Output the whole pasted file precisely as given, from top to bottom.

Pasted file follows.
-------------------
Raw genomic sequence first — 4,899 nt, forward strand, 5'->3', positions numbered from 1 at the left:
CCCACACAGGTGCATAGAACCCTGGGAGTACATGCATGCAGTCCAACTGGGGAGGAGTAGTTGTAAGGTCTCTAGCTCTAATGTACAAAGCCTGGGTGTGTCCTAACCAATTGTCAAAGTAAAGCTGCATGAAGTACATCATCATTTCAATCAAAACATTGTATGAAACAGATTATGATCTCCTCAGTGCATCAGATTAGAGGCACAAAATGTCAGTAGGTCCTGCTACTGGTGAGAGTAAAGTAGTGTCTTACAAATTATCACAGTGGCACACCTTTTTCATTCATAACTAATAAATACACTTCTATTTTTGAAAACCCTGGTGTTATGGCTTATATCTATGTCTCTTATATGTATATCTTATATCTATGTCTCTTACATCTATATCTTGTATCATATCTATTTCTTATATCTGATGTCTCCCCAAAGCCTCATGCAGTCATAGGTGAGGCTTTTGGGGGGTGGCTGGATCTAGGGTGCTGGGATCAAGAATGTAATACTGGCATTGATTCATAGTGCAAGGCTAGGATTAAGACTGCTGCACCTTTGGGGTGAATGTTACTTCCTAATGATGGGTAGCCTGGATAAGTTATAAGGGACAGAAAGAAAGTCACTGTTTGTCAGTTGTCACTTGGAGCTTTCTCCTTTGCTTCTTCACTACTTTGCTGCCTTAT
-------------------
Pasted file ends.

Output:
Raw genomic sequence first — 4,899 nt, forward strand, 5'->3', positions numbered from 1 at the left:
CCCACACAGGTGCATAGAACCCTGGGAGTACATGCATGCAGTCCAACTGGGGAGGAGTAGTTGTAAGGTCTCTAGCTCTAATGTACAAAGCCTGGGTGTGTCCTAACCAATTGTCAAAGTAAAGCTGCATGAAGTACATCATCATTTCAATCAAAACATTGTATGAAACAGATTATGATCTCCTCAGTGCATCAGATTAGAGGCACAAAATGTCAGTAGGTCCTGCTACTGGTGAGAGTAAAGTAGTGTCTTACAAATTATCACAGTGGCACACCTTTTTCATTCATAACTAATAAATACACTTCTATTTTTGAAAACCCTGGTGTTATGGCTTATATCTATGTCTCTTATATGTATATCTTATATCTATGTCTCTTACATCTATATCTTGTATCATATCTATTTCTTATATCTGATGTCTCCCCAAAGCCTCATGCAGTCATAGGTGAGGCTTTTGGGGGGTGGCTGGATCTAGGGTGCTGGGATCAAGAATGTAATACTGGCATTGATTCATAGTGCAAGGCTAGGATTAAGACTGCTGCACCTTTGGGGTGAATGTTACTTCCTAATGATGGGTAGCCTGGATAAGTTATAAGGGACAGAAAGAAAGTCACTGTTTGTCAGTTGTCACTTGGAGCTTTCTCCTTTGCTTCTTCACTACTTTGCTGCCTTAT